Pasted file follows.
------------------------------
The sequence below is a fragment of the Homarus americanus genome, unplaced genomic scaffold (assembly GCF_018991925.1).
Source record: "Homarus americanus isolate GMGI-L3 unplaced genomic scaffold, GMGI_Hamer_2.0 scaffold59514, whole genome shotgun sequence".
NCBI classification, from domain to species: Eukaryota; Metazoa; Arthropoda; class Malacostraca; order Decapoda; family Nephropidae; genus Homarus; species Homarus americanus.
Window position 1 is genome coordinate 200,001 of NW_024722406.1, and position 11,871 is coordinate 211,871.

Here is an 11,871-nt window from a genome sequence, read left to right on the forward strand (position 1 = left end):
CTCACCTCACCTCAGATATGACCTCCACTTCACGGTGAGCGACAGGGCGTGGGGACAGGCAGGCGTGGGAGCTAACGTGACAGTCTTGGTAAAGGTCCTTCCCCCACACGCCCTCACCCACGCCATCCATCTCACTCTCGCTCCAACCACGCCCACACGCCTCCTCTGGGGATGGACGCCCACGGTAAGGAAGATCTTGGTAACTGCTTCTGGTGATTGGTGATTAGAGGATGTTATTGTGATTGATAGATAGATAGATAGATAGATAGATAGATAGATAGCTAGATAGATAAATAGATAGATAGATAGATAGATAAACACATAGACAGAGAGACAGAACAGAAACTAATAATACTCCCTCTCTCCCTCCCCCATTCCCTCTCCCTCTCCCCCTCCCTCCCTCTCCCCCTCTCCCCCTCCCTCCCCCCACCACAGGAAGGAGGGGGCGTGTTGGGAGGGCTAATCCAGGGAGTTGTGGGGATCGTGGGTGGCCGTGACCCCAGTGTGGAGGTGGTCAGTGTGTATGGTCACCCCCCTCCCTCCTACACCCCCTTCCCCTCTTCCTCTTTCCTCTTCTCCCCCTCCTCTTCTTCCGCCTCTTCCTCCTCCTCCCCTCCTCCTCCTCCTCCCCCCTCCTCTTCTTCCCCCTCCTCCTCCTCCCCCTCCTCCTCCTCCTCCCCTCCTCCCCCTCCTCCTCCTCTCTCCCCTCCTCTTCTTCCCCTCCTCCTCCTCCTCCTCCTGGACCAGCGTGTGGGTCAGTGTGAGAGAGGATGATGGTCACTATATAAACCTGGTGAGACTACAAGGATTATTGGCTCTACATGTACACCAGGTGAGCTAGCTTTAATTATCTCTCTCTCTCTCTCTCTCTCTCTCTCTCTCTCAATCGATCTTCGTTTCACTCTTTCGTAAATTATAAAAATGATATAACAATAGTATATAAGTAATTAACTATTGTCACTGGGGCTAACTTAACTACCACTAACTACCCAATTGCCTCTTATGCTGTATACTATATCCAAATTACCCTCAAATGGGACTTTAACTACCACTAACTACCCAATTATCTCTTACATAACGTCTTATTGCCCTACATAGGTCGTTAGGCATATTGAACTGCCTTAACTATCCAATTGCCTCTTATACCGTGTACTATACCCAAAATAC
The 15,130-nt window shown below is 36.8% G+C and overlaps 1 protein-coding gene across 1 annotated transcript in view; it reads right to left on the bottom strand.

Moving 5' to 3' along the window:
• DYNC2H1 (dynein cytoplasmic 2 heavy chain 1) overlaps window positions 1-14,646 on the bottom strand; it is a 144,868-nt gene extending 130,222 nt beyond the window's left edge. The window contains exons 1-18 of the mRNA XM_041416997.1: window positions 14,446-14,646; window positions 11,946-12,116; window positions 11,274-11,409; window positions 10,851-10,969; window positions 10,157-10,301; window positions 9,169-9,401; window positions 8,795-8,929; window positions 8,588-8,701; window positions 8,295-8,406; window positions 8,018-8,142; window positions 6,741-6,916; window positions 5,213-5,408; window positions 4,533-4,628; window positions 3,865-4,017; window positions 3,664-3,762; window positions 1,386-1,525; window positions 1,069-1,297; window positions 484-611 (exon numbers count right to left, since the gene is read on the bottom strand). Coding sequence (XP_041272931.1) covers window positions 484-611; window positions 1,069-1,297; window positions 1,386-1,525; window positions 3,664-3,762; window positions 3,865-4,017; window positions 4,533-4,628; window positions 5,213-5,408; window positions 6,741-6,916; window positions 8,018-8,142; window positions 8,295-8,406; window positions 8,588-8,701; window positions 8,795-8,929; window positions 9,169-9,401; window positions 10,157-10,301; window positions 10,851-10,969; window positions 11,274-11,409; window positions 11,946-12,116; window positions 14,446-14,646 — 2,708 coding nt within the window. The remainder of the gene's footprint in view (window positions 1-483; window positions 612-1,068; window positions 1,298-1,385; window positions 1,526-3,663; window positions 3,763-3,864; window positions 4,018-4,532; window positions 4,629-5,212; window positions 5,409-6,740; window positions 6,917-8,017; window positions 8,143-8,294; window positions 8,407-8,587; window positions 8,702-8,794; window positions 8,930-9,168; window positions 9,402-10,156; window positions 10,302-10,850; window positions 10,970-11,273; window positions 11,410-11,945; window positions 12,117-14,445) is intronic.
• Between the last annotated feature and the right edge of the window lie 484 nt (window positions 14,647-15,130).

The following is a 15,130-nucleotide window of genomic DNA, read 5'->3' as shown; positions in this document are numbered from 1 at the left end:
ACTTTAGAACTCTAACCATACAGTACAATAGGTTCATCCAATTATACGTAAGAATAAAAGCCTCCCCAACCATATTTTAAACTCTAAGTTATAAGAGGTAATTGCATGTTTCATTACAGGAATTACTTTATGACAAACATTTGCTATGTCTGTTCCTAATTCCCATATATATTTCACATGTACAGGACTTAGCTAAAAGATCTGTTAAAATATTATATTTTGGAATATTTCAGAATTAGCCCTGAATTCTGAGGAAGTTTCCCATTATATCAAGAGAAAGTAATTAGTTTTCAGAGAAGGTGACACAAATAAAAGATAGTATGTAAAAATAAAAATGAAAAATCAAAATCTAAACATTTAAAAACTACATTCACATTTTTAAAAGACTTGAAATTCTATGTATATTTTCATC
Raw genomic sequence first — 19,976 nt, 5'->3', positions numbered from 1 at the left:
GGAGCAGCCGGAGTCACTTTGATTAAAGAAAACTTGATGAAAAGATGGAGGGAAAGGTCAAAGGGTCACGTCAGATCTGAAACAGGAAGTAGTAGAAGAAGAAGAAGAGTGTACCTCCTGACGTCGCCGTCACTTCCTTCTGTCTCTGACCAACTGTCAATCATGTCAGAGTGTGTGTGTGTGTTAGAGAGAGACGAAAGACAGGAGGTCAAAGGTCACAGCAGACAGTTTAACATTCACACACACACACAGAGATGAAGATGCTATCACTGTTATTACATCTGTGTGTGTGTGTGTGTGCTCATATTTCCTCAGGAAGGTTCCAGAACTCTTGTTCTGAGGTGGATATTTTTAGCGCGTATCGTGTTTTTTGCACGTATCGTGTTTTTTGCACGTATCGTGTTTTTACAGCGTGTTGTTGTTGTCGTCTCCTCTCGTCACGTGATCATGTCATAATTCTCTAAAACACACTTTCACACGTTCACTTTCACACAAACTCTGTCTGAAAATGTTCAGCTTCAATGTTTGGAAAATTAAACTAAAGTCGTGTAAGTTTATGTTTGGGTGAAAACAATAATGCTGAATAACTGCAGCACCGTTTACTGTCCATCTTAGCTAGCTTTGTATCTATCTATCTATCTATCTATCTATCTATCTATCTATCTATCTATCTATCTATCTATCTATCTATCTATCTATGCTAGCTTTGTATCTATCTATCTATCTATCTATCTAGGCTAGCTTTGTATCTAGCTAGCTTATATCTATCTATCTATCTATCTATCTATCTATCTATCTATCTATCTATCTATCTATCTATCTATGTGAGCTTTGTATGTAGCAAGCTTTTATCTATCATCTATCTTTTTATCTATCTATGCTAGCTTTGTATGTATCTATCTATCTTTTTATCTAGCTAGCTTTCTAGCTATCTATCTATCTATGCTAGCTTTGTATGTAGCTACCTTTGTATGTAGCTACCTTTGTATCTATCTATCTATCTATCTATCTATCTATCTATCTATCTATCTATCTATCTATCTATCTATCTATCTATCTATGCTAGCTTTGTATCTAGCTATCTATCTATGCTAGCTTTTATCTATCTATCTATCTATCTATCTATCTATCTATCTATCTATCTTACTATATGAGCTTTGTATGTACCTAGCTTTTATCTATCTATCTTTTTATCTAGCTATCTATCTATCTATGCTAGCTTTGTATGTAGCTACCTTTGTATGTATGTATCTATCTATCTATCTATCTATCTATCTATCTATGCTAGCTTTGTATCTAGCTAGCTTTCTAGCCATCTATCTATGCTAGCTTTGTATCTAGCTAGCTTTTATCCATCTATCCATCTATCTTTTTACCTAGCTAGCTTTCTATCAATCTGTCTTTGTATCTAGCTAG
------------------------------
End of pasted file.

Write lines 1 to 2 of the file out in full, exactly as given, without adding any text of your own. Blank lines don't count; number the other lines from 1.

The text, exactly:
The sequence below is a fragment of the Homarus americanus genome, unplaced genomic scaffold (assembly GCF_018991925.1).
Source record: "Homarus americanus isolate GMGI-L3 unplaced genomic scaffold, GMGI_Hamer_2.0 scaffold59514, whole genome shotgun sequence".